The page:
The new DJ experience with LEAP MOTION

After one week of playing with leap motion at the Entertainment Technology Center (Carnegie Mellon University) a team of 2 artist 1 sound designer and two programmers (including myself as a programmer); were able to create a new and easy way to experience the thrive of being a DJ in a Unity3D app.

Working with LEAP MOTION we realized its limitations but we were able to work around them to create an engaging and fun experience for naïve and experienced guest. It was a lot of fun working in this project, even though it was only one week I think we were able to do something very cool and unique.

All the art assets are controlled with a sound analyzer (to be accurate we used the Fast Fourier Transform algorithm). This made that each time the user altered the music, all the art assets would react to it as well; giving the user a sensation of power in the world. The lights also played a big part on the experience. They also reacted to the DJ actions; changing the mood of the world as the user experimented with the controlled and DJ its way!

The Beginning of a New Game

After playing the amazing and fun game Joust  , I realize that my next game had to be similar to this great game. When I say similar I don’t mean copy Joust; but in braise the good things of it to make something better.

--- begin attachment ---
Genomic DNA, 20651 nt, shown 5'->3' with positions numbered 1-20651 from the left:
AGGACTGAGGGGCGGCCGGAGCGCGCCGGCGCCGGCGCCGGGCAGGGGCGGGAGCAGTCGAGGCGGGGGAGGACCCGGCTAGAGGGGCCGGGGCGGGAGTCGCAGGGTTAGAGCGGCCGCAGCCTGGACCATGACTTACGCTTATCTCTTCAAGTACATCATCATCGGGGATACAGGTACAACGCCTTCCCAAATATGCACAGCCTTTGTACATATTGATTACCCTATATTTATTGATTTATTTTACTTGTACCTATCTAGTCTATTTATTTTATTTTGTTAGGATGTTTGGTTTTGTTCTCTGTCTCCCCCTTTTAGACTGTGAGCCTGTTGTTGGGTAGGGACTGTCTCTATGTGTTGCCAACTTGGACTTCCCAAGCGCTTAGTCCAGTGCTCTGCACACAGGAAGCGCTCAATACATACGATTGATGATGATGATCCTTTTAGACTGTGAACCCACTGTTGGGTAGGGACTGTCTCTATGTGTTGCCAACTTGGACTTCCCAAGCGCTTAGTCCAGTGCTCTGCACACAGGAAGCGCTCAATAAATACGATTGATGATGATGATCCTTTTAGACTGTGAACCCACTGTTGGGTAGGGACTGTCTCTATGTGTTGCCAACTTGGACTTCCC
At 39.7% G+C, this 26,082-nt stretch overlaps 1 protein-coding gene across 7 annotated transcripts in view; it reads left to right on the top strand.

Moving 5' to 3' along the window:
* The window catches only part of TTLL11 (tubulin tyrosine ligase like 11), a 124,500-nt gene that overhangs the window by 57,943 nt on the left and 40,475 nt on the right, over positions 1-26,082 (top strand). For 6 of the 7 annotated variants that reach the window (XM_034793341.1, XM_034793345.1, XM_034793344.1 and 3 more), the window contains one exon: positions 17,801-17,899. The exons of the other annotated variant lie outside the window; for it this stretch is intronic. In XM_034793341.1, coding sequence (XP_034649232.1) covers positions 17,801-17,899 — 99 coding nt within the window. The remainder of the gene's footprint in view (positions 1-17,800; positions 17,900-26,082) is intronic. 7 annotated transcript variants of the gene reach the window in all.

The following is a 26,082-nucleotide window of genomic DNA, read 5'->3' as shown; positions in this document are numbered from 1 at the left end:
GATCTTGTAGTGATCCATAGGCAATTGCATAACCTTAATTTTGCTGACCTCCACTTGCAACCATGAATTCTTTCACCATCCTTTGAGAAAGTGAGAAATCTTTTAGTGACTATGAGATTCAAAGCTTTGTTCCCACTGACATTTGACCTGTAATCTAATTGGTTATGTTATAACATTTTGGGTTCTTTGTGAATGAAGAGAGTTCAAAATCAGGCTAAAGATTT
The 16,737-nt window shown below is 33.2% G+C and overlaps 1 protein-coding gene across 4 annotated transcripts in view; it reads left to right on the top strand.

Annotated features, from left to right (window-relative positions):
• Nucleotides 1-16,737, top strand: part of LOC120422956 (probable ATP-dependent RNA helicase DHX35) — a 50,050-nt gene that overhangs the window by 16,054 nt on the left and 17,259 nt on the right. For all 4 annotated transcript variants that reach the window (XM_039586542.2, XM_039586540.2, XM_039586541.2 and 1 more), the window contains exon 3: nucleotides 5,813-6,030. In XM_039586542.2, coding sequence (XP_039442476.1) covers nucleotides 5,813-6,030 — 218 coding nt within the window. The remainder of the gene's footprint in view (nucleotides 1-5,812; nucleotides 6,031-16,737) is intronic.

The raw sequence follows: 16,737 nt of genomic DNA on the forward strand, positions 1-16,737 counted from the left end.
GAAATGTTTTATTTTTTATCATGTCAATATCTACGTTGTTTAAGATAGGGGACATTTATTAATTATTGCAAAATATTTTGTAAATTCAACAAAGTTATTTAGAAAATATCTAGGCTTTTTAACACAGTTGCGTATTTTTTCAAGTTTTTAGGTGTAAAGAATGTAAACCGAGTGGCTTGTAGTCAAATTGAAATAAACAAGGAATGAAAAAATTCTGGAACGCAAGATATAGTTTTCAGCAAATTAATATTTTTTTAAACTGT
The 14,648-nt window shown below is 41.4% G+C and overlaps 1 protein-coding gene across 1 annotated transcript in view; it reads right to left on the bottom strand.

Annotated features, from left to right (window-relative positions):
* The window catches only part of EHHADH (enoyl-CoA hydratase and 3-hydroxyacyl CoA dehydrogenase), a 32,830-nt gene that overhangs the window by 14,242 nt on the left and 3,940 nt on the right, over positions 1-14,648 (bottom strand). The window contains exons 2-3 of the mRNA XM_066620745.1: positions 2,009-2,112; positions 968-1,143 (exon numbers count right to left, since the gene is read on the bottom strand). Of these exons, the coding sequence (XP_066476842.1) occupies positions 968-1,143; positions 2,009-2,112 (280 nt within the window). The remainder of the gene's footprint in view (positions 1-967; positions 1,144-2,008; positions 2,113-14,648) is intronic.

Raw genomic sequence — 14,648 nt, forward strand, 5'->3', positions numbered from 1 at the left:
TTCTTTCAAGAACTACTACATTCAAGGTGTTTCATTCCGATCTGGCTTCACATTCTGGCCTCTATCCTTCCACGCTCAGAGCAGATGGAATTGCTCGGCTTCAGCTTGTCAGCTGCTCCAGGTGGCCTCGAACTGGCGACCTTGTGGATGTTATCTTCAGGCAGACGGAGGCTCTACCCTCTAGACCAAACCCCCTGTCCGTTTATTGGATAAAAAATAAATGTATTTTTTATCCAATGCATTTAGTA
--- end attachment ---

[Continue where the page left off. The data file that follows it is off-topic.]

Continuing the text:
I got together with some friends from school and we decided to jump in the quest of making a game inspired by Joust. As a developer my first thought was how are we going to connect more than 4 PS Moves to the PlayStation? For the game we have in mind we need minimum 6!!!!!


After some research I found this incredible Open Source Project that you have to check out: UNIMOVE. It is a Unity plugging that sets C# bindings that allow you to connect up to 7 PS Moves to your computer. It works on Mac, Linux and Windows too.

Check it out at:

Joust  Game:

Why a simple Arduino CAN and IS Awesome!


The power of one Arduino UNO. You can basically do whatever you want. In this board you can see a flex sensor and a soft potentiometer. These two inputs triggered the color of the LED light. This project was made with the help of OpenFrameworks to control the screen graphics that were being created by the users input. The flex and potentiometer controlled paths and circles radius’s that were being created as the user interacted with the different inputs. For more info check the video at: